The functionality enables you to use the single port as a peripheral port while also playing the part of a host port.
Now that you know about different micro USB cables, let’s learn more about their applications.
Chapter 4 – Micro USB Application Options
You can use micro USB cables for a wide range of applications.
Can you even find a micro USB to HDMI cable to directly access all your favorite videos and movies?
Please keep reading to learn more about micro USB cables and their applications.
1. Micro USB to HDMI Cable
Tablets and phones have displays to help you watch movies, play games, or see videos.
But for many people, the screen size is too small, and they need something bigger!
Micro USB to HDMI cables enable you to connect MHL-enabled tablets and smartphones with TVs or other display devices using the HDMI port.
It is a convenient and cheap method and doesn’t need you to get lost in a mess of cables.
The micro USB to HDMI uses the micro USB port of your tablet or smartphone and passes the signal to the adapter, which converts it to HDMI format to connect with your TV.
If your TV doesn’t support MHL, you must connect a USB power cable to the converter, which provides a charge to your phone or tablet.
You can use your TV display to play games, browse the internet, watch movies in HD, see photos, and more.
The micro USB to HDMI cable supports both video and audio.
The recent standard of MHL can provide 8-channel surround sound and even play videos at 4K resolutions.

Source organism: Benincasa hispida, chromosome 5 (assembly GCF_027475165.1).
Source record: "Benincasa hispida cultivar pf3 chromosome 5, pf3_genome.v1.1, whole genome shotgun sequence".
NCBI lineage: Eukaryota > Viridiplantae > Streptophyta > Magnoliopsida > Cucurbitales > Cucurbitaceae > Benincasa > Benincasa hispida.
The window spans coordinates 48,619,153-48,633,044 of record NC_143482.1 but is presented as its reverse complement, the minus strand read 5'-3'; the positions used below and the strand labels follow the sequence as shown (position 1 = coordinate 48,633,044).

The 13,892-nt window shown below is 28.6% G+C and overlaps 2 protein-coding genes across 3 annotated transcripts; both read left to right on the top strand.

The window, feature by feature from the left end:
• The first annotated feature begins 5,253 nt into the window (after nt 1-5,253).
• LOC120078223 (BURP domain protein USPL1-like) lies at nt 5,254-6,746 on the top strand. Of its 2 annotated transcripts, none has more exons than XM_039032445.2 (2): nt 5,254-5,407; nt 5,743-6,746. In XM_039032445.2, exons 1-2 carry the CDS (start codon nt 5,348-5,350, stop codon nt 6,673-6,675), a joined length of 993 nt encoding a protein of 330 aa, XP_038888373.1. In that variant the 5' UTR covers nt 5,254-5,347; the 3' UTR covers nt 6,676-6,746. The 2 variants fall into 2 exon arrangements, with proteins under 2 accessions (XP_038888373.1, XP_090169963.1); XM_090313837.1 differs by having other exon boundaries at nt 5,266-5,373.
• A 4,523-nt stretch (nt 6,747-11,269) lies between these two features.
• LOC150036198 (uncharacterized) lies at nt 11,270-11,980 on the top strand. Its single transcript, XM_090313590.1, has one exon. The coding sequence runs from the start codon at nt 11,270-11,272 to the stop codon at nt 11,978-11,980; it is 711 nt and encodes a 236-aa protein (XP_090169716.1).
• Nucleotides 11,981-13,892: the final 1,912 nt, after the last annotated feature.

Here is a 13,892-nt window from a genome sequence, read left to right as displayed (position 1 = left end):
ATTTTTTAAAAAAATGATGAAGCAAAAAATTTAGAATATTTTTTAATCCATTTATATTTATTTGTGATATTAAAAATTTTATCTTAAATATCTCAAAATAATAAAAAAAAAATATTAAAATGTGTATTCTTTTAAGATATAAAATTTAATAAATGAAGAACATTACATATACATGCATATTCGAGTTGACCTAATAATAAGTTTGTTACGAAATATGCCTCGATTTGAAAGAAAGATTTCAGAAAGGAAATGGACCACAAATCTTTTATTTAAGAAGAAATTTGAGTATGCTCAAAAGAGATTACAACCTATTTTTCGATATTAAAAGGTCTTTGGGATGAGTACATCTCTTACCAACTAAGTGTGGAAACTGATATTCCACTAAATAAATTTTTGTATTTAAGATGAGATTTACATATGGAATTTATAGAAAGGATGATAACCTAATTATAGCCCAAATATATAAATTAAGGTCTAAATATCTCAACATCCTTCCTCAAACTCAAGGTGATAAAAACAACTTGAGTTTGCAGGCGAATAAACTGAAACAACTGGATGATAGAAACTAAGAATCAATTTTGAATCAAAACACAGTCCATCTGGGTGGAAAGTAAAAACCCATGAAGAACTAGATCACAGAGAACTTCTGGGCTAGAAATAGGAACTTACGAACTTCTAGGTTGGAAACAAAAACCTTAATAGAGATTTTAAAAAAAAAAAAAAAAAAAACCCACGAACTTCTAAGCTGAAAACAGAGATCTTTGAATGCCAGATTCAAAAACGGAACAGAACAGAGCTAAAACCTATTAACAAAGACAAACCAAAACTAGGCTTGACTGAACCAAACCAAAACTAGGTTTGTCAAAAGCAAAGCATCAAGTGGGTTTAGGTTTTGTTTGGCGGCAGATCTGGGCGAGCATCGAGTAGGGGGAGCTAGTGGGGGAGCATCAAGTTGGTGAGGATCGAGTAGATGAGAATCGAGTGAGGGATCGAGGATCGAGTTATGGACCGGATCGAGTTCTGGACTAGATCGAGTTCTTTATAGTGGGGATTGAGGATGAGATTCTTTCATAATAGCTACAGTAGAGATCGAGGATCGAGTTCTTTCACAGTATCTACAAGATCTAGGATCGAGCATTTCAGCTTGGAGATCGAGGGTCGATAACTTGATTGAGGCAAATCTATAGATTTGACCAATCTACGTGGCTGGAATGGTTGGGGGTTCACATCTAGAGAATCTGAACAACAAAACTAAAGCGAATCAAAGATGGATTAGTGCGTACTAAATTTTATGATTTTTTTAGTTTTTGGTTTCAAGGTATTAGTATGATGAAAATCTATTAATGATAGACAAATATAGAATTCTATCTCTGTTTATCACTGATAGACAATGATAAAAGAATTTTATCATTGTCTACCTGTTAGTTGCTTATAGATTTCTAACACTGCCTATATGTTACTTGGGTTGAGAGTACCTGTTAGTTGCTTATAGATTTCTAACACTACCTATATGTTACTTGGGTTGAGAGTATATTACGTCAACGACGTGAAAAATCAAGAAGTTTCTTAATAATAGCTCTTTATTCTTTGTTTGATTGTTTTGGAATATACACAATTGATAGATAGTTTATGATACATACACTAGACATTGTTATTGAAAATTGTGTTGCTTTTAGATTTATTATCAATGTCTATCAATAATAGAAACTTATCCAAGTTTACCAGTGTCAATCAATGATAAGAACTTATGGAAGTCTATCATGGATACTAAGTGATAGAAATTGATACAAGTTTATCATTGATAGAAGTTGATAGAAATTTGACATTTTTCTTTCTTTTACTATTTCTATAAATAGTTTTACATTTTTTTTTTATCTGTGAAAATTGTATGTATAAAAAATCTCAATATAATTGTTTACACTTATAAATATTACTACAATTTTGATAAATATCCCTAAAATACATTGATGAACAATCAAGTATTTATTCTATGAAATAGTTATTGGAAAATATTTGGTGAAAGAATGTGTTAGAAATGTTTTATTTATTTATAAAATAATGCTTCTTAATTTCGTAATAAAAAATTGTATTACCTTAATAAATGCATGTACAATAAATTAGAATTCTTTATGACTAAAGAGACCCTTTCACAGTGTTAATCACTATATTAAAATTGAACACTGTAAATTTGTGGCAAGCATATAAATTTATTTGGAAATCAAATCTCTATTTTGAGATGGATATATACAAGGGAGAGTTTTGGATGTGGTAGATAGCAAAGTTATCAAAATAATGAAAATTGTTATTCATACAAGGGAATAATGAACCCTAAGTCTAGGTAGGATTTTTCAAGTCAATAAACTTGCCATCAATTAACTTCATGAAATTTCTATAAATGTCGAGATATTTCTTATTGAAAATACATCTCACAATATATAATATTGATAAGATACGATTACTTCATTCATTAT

Older versions can support 1080p video formats with 7.1-channel digital audio.
Before buying the micro USB to HDMI cable, you should check if your tablet or phone is compatible with MHL.
2. Micro USB Extension Cable
Do you find the length of your micro USB cable too short?
Can’t charge your phone sitting on your couch as the cable doesn’t reach the wall power outlet?
Using a micro USB extension cable, you can resolve your problems in an instant.
The extra length of cable serves as an extension between devices or cables and helps you cover more area than you can with a single cable.
The extension cables have a micro USB male port and a micro USB female port.
The extension cables can support USB 2.0 or USB 3.0, so you should consider your data transfer needs before choosing one.
The connectors at the end of the micro USB cables also vary.
You can find micro-A ports, micro-B ports, and some newer versions that also come with a Type-C port.
So, checking the ports of the devices you want to connect is necessary before buying a micro USB extension cable.
Some solar panels also use micro USB cables; the extension cords can help establish connections over increased distances.
3. Micro USB to Micro USB Cable
Micro USB to micro USB cables connect two devices to transfer data or power.
For example, you can connect two tablets, one tablet, and a smartphone or two smartphones to exchange data or charge the device.
Micro USB to micro USB cables have micro USB ports at both ends.
One end of the cable is generally labeled as “Host,” which you need to plug into the controller device.
The cable carries power from the controller device at the host end to the other device, while you can transfer data both ways.
The cables come in handy when you don’t have a charger nearby to emergency charge one device by sourcing power from another.